Tobin Claims Media Intimidation In Arizona Water Case

When Arizona Corporation Commissioner Andy Tobin called for a reconsideration of a vote he cast in a dispute between a small water company and a powerful developer, he prevented a resolution to the 14 year old case. Tobin’s seemingly rash decision prompted a closer look at the case by the media.

Now,in a letter placed into the official record last week Tobin blames the media for “intimidating commissioners into making rash decisions and suggests that any carte blanche settlement is a good settlement.”

[Read Commissioner Bob Burns’ response to Tobin letter here]

In an interview on Friday, Tobin struggled to explain what he admitted was a baseless claim. “When you know what kind of coverage there will be by a certain media outlet,” said Tobin, “I think that can be intimidating.” However, when he was asked which commissioners have been intimidated and by what media outlet, Tobin said “none.”

According to Tobin, the commissioners’ “broad shoulders” prevent them from being intimidated by a media with an “agenda.” When asked what that agenda might be, Tobin said the media favored Arizona Water in its battle with Cornman Tweedy.

In other words, Tobin dismissed his initial baseless claim and made another. He could offer no explanation as to why the media would have an agenda or how that agenda has affected its coverage of the Arizona Water Company vs. Cornman Tweedy 560, LLC dispute.

When is final, final?

At issue is the years-long dispute between Arizona Water Company and the Robson-controlled Cornman Tweedy 560. Nearly one year ago, “the Commission approved Arizona Water Company’s Certificate of Convenience and Necessity (CC&N), in a 3-2 vote, according to an ADI article. The vote followed a ruling by an administrative law judge that affirmed the terms of Arizona Water’s CC&N, which allows it to provide water in a defined service area.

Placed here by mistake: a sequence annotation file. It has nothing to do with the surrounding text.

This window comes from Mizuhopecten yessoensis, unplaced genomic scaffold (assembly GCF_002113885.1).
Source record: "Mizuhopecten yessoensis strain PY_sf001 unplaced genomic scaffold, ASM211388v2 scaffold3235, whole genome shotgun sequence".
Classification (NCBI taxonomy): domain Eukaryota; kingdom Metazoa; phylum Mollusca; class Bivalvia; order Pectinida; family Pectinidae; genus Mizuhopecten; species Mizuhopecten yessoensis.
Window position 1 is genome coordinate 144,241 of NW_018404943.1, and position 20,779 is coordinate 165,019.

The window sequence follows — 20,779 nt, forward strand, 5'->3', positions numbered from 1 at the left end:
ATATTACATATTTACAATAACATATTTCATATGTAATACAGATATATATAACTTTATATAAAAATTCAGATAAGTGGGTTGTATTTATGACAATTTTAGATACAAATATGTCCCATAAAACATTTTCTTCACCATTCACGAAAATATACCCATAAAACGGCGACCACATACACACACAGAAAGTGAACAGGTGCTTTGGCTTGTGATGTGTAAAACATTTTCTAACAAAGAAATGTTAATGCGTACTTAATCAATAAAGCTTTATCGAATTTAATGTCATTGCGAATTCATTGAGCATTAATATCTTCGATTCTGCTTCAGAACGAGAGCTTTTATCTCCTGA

Ignoring the judge’s ruling, the commissioners, through Tobin’s request for consideration, forced Arizona Water into settlement negotiations with Cornman Tweedy in November.

The forced settlement, which was reached between the two companies with the assistance of commission staff, was scheduled to be voted on by the commissioners at their December 18 meeting.

The item was pulled by Commission Chair Tom Forese after Tobin and fellow Commissioner Boyd Dunn expressed vague objections.

Both Forese and Dunn are beneficiaries of Robson campaign donations.

At the December 18 meeting, Commissioner Bob Burns also expressed reservations with the settlement agreement, but for very different reasons. Burns advised his fellow commissioners that the issue was settled in February and the Commission appeared to now rely on a failure to perform ministerial duties in order to force Arizona Water into negotiations.

Burns noted that the commissioners were claiming the final Order approved in February was not in fact final because it was never signed by Commissioner Tobin. Burns offered the widely accepted legal argument that the failure to execute a ministerial function (signing the Order) cannot be used as an excuse to nullify an official act approved by a majority vote of commissioners

The Order memorializing the CC&N approval should have then been signed by all of the commissioners. Given former Commissioner Doug Little’s impassioned arguments in favor of the Order, there was no reason to believe the matter was not settled.